NS Triad

The “Nova Scotia Triad” refers to the Triad System of Forest Management as recommended in An Independent Review of Forest Practices in Nova Scotia (aka, the Forest Practices Report, the Lahey Report), submitted to government and the  public of Nova Scotia on Aug 21, 2018.

In a nutshell: “Triad forest management is a form of zoning under which land is allocated into extensively managed, intensively managed, and reserve zones, with management tailored in each zone such that all objectives are met collectively across the landbase. ” (Montigny and Maclean, 2006).

As applied in N.S., the extensively managed zones are termed the “Ecological Matrix”, the intensively managed zones, the “High Production Forestry (HPF) sites,  and the reserve zones, the “Protected Lands”.

It is not surprising that Triad Forest Management was a key recommendation of the Independent Review: two members of the Advisory Group for the Independent Review,  Robert Seymour and Malcolm Hunter*  developed the concept of Triad Forestry, introducing it  at the national convention for the Society of American Foresters in 1991.
* Currently, Seymour is Professor Emeritus of Silviculture at the University of Maine; Hunter is Professor Emeritus of Wildlife Ecology, also at the University of Maine.

Triad Forest Management has attracted  wide interest, but has been formally implemented in only a few jurisdictions; Nova Scotia’s implementation of the systems on 1.8 million hectares of Crown land is the “largest scale implementation of the triad” yet (Austin Hines, Sep 2020). Prof Seymour  continued to be involved with the implementation of the Triad in N.S. after the Lahey Report was submitted.

The NS Triad is far from fully implemented, and lacks critical components recommended by Lahey and for which there was some initial development, e.g. the Environmental Assessment. See NS Docs for more info on what has been developed/implemented.


From Austin Hines, 30 years of triad forestry: an interview with Dr. Robert Seymour (Sep 2020):

I asked Dr. Seymour to describe triad in his own words. “Triad is just a generic word for a three-part thing,” he responded. “We tend to get into these win lose arguments about the right kind of forestry, but this is a fallacy, there isn’t any one right kind of forestry.” Triad, he explained was proposed as an alternative based on the belief that people benefit from having multiple types of forestry practiced across the landscape.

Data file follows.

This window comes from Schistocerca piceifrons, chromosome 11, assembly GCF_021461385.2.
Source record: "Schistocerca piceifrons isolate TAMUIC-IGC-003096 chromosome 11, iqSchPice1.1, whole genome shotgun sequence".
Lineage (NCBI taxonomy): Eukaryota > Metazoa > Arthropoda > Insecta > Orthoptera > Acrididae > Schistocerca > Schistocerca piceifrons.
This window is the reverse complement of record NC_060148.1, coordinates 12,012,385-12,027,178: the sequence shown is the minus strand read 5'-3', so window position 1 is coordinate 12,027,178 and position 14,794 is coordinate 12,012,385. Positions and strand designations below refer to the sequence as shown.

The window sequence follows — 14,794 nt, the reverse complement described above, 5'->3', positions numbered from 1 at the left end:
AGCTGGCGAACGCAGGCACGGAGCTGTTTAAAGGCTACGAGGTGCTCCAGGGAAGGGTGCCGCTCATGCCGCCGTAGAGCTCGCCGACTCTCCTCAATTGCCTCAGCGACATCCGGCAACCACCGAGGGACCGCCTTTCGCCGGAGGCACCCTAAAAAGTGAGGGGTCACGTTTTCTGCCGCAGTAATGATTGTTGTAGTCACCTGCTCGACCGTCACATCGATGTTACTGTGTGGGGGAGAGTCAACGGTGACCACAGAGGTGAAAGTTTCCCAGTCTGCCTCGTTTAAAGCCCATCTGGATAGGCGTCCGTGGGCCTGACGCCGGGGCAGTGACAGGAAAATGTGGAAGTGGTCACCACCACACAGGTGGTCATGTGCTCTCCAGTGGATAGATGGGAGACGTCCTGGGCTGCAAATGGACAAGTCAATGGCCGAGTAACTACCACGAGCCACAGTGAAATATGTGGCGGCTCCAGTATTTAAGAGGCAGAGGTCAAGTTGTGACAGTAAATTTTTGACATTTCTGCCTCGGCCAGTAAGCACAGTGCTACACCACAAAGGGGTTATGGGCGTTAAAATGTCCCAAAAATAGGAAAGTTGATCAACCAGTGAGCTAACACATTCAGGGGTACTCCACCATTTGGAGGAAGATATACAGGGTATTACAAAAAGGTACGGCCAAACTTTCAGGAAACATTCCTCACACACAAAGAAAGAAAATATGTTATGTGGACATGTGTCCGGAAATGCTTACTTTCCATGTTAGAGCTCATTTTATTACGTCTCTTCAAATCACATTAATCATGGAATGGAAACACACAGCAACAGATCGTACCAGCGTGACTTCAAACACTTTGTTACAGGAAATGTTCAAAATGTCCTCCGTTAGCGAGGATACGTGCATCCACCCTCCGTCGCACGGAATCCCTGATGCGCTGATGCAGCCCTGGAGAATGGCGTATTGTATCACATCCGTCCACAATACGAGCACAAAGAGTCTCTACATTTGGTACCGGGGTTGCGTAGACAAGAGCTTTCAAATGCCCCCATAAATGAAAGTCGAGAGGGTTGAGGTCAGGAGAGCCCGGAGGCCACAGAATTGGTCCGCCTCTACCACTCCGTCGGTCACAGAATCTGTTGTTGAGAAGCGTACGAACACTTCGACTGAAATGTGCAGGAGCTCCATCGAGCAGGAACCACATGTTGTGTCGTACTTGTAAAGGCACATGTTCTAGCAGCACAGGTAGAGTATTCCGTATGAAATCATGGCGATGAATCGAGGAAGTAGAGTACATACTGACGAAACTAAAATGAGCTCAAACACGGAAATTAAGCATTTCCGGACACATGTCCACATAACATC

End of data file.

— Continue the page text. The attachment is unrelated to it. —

“The origin of the idea was dissatisfaction with the way things were,” Dr. Seymour continued. He explained that there was increasing pressure to manage for non-timber objectives like biodiversity. “[Dr. Hunter] was an early advocate for ecological reserves as benchmarks. If we are going to manage for biodiversity it is arrogant to think we know how to do that, so we need natural benchmarks for comparison.” The problem, Dr. Seymour explained was producing enough wood for the timber industry while being able to set aside some forests as reserves. “I had done some work suggesting Maine was facing wood shortages, [but] if [managers] practice intensive, forestry on a small number of areas, they could get higher production. Why not ratchet up management in some places and back off in others? It’s just more efficient.” The rest of the forest would buffer reserves from intensively managed areas and support wood production at a lower rate but also support biodiversity and other ecological values. These “matrix” forests could make-up the bulk of the landscape.

“The concept is pretty straight forward,” Dr. Seymour explained. “It tends to be accepted by the public because it is a win-win deal. Triad has something for everybody. The biggest challenge is understanding that the matrix is not a ‘low management area,’ it is as intensive or more intensive than the production area. It takes a lot of work and knowledge to manage under ecological forestry. The matrix should contribute as much or more than [reserves and plantations] to societal goals, both in terms of conservation values and timber production.”

Dr. Seymour went on to explain, “ecological forestry includes autecology but more significantly it incorporates disturbance ecology.” He suggested silviculture under ecological forestry in the matrix should mimic nature disturbance severity and return intervals and provide a complete range of habitats. “Nature knows best, and [ecological forestry] follows nature’s templates for management.”

“It’s hard to get people to acknowledge that ecological forestry stands are working too!”

Despite the importance of the ecologically managed matrix to the triad, Dr. Seymour claimed it is the hardest part to find support for. “There is very little public constituency for the ecologically managed matrix. In the public eye, land is either harvested or it is preserved, and it is difficult for people to understand the benefits of ecological forest management. It’s hard to get people to acknowledge that ecological forestry stands are working too!”

Despite the challenges, the triad has had a significant influence on forest management around the globe over the last 30-years. Drs. Seymour and Hunter first presented the concept at the 1991 Society of American Foresters national convention in San Francisco and based on the reception published a bulletin describing the triad. “Usually you print 50 copies of these bulletins and retire with 40 of them in a box,” Dr. Seymour explained, but more than 2000 copies of the triad bulletin were distributed in the first year. The triad approach has influenced forest management policy in Maine, Chile and Australia. It has shaped the management of private timber companies. Just this year, Nova Scotia has begun the largest scale implementation of the triad approach in a plan for managing approximately 1.8 million hectares of provincial forests.